About: Investoom Weekly is the newsletter by the market intelligence company Investoom that provides AI-powered investment insights through social sentiment data, onchain data and financial data. Investoom democratizes the access to hedge fund insights.
Japan’s Financial Services Agency (FSA), the main financial regulator of the country, has urged worldwide regulators to subject crypto exchanges to bank-level regulations. With this respect, the deputy director of the FSA’s Strategy Development and Management Bureau stated “If you implement effective regulation, you have to do the same as you supervise traditional institutions”.
The FSA has required stronger crypto regulation after the crisis involving the crypto exchange FTX and the fraud files attributed to Sam Bankman-Fried. Indeed, the collapse of FTX has caused a meltdown of the whole market.
As a consequence, Japan’s regulatory framework for cryptocurrencies has provided many measures of protection for local investors. Thanks to the actions of the FSA, in fact, national investors will be able to withdraw their funds from two Japanese crypto exchanges linked to FTX.
52% of investors requires richer regulation
The rise in crypto usage has led worldwide governments to increase their regulation. However, since the crypto landscape is constantly evolving, the rules in the different global territories are continuously changing.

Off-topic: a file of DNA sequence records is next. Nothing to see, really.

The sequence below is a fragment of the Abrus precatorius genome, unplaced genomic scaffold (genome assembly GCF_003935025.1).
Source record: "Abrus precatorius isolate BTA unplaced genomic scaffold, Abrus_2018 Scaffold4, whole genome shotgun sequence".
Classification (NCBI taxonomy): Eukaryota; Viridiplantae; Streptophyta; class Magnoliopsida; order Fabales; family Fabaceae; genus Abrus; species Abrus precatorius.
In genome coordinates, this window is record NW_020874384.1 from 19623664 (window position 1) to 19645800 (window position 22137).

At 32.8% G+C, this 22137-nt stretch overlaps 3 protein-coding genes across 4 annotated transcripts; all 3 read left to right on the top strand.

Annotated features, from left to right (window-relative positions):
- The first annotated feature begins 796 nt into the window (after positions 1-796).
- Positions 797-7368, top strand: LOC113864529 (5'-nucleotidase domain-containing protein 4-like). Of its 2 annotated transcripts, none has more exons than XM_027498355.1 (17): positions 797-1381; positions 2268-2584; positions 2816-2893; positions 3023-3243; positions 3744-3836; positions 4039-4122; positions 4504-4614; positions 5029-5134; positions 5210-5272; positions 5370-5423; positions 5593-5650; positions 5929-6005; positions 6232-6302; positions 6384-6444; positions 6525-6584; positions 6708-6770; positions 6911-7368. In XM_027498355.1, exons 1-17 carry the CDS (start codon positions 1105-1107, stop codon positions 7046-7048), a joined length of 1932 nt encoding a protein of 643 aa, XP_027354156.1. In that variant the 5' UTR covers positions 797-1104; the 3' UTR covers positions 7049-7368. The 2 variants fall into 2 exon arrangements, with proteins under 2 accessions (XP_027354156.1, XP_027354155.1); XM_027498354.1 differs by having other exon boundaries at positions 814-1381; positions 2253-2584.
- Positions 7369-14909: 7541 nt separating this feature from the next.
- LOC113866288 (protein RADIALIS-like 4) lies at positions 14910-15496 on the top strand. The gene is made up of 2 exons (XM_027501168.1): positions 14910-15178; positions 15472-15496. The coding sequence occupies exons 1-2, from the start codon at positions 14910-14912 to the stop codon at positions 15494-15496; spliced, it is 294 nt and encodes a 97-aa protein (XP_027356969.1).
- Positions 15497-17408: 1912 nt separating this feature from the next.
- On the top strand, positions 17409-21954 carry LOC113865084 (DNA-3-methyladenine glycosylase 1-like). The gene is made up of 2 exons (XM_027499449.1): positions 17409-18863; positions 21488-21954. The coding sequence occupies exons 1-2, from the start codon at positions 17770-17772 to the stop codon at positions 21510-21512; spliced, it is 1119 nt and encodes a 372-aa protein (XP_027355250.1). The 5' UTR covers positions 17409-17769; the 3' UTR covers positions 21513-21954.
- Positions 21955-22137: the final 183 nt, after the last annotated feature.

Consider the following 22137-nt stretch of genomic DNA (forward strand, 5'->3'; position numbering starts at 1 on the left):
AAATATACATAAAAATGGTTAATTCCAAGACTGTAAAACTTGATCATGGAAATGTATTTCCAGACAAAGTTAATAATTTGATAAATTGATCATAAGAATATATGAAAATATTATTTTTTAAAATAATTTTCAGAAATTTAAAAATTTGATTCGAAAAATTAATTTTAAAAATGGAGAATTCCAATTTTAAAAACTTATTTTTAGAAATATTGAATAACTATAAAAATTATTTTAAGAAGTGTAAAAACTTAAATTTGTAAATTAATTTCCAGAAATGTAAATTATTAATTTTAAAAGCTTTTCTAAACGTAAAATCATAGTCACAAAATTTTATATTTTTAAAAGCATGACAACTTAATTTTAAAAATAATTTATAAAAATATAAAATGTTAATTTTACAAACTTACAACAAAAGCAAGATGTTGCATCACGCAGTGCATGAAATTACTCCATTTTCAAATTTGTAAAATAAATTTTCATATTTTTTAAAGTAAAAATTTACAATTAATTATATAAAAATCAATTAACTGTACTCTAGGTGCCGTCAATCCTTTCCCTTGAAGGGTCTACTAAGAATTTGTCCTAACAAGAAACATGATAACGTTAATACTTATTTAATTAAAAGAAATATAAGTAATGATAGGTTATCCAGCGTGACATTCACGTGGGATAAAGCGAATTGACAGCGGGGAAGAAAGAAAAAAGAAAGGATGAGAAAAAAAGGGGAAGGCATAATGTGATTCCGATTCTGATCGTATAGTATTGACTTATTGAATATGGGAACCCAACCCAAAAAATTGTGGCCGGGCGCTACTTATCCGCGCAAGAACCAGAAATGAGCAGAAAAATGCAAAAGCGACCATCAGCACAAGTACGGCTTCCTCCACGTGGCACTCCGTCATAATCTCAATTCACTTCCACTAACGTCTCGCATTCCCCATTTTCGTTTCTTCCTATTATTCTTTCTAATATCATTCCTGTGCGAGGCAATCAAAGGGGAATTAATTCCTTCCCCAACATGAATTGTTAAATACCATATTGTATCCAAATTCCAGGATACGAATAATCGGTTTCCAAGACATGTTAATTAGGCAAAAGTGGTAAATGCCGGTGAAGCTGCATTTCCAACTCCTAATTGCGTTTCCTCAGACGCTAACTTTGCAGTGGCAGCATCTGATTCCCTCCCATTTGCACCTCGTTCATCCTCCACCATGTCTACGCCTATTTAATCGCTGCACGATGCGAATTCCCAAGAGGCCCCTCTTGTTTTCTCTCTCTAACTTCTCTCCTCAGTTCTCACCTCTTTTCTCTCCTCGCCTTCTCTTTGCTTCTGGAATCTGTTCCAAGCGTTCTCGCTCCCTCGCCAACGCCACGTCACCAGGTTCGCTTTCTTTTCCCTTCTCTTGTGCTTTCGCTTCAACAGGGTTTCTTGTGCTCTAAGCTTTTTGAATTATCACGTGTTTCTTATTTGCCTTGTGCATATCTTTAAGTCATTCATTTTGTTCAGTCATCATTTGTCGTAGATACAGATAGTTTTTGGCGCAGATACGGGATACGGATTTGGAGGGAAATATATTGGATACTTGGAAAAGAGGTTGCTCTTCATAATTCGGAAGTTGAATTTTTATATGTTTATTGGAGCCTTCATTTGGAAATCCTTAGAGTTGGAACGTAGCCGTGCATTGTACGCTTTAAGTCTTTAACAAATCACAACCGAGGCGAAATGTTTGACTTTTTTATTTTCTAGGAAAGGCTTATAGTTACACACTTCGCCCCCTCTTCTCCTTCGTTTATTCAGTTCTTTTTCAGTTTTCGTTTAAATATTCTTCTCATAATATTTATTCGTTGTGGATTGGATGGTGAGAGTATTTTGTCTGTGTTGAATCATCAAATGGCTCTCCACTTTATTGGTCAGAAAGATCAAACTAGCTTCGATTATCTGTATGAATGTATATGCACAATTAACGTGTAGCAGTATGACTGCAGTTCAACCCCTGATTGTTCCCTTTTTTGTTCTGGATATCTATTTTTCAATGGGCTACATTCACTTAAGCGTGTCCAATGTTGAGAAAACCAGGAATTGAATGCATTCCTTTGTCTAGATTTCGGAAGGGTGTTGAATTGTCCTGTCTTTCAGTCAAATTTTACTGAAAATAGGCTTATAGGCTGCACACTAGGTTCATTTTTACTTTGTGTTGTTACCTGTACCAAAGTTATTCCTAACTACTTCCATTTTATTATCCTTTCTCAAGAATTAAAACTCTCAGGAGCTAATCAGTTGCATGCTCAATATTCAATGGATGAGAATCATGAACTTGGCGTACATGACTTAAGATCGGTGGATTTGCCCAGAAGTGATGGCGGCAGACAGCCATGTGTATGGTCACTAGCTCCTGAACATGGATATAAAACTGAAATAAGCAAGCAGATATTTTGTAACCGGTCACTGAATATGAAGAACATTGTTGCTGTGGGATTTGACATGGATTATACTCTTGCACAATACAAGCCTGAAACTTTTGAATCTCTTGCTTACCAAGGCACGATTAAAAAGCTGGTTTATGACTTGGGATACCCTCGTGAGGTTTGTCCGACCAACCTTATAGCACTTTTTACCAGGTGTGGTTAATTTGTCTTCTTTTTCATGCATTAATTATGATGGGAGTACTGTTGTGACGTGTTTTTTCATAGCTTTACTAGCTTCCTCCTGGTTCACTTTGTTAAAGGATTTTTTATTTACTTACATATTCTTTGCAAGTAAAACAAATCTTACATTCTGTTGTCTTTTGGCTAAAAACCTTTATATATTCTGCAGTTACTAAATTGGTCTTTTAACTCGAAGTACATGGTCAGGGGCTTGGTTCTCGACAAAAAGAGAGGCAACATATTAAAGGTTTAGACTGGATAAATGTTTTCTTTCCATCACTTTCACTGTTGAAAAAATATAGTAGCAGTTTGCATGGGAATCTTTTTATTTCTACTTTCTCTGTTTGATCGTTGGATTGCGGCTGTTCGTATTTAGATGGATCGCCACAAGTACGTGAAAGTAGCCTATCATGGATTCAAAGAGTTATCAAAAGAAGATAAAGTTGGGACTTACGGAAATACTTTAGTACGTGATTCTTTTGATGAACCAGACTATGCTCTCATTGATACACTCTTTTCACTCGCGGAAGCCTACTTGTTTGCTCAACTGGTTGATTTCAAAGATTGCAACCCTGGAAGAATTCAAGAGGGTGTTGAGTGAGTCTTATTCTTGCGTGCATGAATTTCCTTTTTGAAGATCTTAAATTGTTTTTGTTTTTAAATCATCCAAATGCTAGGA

Considering the US, cryptos have no legal tender and even if exchanges are legal, their regulation varies by State. However, despite the differences that exist among its territories, the US has continued to develop its legislation on cryptos at the federal level. In particular, the Financial Crimes Enforcement Network (FinCEN) considers exchanges as money transmitters on the basis that tokens are “other value that substitutes for currency”.
Crypto exchanges are regulated by the Bank Secrecy Act. According to US legislation, each crypto exchange service provider must register with FinCEN, implement an AML/CFT program, maintain appropriate records, and submit reports to the authorities. In the meantime, the SEC declared that it considers cryptos as securities and that it applies securities laws toboth digital wallets and exchanges.
What will happen in the future? Up to now, the US Treasury has emphasized an urgent need for crypto regulations to face criminal activities. Going back to December 2020, FinCEN proposed a crypto regulation in order to impose data collection requirements on exchanges and wallets. The rule requires exchanges to submit “suspicious activity reports” for transactions that reach $10,000. Furthermore, according to the act, crypto wallet owners have to identify themselves in case they send more than $3,000 per transaction.
Moreover, a national poll conducted by the Crypto Council for Innovation in October revealed that 52% of the 1,200 voters want the industry to be more regulated. Only 7% of the respondents declared that the market should be less regulated, whereas the other 41% thought that cryptos were sufficiently regulated and didn’t need richer legislation.
According to 2021 data, when the total transaction volume within the crypto market reached $15.8 trillion and increased by more than 567% with respect to 2020, the usage of cryptos among cybercriminals rose by 79%.
In 2021, transactions involving illicit addresses represented just 0.15% of the total volume, despite the illicit transaction volume reaching its highest level ever. The trends suggest that with the exception of 2019, an outlier year for crypto-based criminals, crime is becoming a smaller part of the ecosystem. This, however, is largely due to law enforcement’s ability to combat these phenomena.